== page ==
5. Louisiana’s Old State Capitol
Built with a gothic design, Mark Twain once described this building as “the ugliest thing on the Mississippi River.” Today it is a museum that covers state politics, and is a piece of architecture that you won’t want to miss. There is an impressive stained glass dome ceiling and a breathtaking spiral staircase. It was built over 165 years ago, and has withstood the test of time, war, and even a fire. The building was restored and turned into a museum in 1990. Admission into this wonderful piece of history is free. They are open Tuesday through Saturday.
4. USS Kidd
This ship is a Fletcher-class destroyer used during WWII and the Vietnam conflict. She is part of the Louisiana Naval War Memorial. Each room in the ship has artifacts from the time period to serve as a history lesson for all visitors. Since opening to the public in 1983, efforts have been made to completely restore the ship to as it was in 1945. Now she is one of the most authentic and accurate representation from that time. Every year for July 4th she fires her big guns in celebration and memory for those who served.
3. LSU Rural Life Museum
This is among the best outdoor museums in the United States. It comprises 33 buildings to depict the life of pre-industrialized Louisiana. They have a large variety of artifacts from that time period to help portray life in rural Louisiana. It is set up like a working plantation and includes; a barn, outhouses, slave quarters, a well, several houses, a gristmill, and more. The whole family will have a fun time exploring this place and stepping back in time to learn about the history of pre-industrial life. They are open daily and do charge a small admission fee.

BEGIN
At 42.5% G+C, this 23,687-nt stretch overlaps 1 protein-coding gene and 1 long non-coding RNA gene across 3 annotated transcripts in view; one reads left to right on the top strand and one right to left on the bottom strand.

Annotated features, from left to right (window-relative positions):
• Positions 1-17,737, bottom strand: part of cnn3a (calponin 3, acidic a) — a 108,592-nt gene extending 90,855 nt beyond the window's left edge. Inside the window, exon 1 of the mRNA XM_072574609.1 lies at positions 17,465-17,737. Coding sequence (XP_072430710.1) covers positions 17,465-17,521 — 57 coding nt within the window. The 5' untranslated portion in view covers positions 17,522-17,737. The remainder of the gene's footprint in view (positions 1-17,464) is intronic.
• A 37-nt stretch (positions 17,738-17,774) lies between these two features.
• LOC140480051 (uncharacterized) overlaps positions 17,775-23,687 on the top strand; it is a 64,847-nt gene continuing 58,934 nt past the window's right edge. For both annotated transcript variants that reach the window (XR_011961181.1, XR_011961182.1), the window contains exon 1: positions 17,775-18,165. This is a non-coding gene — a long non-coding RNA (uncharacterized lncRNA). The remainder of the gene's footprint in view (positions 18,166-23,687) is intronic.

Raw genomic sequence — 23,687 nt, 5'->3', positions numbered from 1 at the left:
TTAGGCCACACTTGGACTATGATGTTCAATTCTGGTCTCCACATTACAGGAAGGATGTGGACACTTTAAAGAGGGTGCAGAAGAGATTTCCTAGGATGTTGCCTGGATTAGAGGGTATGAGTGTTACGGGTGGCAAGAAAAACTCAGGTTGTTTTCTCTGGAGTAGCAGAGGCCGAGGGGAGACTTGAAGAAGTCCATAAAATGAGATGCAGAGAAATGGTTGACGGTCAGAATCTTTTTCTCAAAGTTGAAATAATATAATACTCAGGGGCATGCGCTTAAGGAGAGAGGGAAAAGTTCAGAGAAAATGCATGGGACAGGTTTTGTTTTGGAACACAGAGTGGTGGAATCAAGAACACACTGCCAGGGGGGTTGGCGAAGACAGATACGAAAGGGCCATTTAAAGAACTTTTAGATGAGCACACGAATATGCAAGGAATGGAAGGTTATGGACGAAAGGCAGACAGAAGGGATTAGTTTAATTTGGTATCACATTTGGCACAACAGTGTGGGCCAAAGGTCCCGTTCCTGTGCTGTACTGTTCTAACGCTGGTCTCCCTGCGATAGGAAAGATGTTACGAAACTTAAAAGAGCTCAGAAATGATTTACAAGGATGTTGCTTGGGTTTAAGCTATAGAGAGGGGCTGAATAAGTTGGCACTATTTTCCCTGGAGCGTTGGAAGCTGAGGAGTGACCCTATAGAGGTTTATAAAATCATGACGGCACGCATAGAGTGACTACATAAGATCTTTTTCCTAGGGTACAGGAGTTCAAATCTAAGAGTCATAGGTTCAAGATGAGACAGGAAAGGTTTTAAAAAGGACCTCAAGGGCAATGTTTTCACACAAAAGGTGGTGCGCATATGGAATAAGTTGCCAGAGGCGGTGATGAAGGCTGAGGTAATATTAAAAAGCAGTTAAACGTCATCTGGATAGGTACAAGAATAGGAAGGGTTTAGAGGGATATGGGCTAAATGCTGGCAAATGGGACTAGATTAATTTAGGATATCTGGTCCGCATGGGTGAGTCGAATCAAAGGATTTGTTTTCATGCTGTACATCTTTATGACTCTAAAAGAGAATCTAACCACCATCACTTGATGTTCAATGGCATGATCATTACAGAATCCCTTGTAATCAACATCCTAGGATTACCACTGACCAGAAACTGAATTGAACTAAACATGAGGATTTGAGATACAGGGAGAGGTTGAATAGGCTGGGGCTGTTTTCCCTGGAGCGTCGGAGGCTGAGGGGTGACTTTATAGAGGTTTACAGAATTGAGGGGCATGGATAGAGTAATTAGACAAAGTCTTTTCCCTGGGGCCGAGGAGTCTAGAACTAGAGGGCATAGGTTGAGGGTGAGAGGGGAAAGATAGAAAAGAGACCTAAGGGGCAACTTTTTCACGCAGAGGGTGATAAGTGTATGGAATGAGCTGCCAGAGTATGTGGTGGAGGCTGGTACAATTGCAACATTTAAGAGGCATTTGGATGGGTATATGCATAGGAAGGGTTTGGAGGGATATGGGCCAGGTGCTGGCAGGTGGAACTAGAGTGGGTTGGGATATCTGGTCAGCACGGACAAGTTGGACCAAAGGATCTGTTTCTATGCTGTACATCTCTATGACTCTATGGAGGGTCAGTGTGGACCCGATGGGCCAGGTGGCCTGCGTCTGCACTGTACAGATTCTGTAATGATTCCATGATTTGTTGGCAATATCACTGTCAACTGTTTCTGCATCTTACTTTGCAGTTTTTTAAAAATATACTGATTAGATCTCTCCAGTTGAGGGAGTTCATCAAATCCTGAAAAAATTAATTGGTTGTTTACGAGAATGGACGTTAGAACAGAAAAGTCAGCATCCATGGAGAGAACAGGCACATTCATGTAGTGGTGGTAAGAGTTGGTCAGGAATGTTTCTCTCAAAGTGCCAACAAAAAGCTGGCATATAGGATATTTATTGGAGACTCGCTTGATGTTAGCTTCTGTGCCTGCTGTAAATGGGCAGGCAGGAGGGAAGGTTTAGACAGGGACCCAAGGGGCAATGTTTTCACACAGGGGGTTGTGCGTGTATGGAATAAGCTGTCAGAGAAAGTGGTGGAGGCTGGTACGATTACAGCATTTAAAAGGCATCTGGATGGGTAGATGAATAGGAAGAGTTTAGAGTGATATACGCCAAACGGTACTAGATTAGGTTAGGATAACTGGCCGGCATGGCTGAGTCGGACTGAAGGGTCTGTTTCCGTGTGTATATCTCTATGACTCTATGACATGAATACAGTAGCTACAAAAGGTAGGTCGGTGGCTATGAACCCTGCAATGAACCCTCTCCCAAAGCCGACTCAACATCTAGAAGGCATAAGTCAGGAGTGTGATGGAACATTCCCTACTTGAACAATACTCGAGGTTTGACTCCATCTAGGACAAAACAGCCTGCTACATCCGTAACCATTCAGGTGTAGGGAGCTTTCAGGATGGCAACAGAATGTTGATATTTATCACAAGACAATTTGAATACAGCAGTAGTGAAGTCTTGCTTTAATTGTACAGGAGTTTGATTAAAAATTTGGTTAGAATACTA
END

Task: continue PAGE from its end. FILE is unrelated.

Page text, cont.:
2. Mike the Tiger Habitat
Mike the Tiger is the mascot for LSU. The original Mike arrived on campus in 1936, and back then he traveled with the team to games. They are currently on Mike number six, and there are plaques describing the life of each mascot that has lived here. The habitat was expanded in 2005, and included a waterfall, swimming pool with an underground view, and is among the largest tiger habitats in the United States. The current Mike has a very extroverted and curious personality. He loves to interact with his human visitors.
1. LSU Tiger Stadium
Tiger Stadium has had the nickname “Death Valley” since the 1950’s. The stadium was originally built in 1924 and has been expanded nine times. Now it can seat over 102,000 game day enthusiasts. If you are in town for a game you will want to witness the fan’s excitement. Part of experiencing a game at this huge stadium is to attend the tailgating that takes place for several hours before the game starts. It is the 9th largest stadium around the world, and is known as one of the loudest.
Among all the things to do in Baton Rouge, Louisiana you will be able to taste, hear, and see the different cultures within the area. The most prominent are Creole and Cajun, but there is also French, African-American, and Spanish. The music and culture in this city make it a wonderful romantic weekend getaway.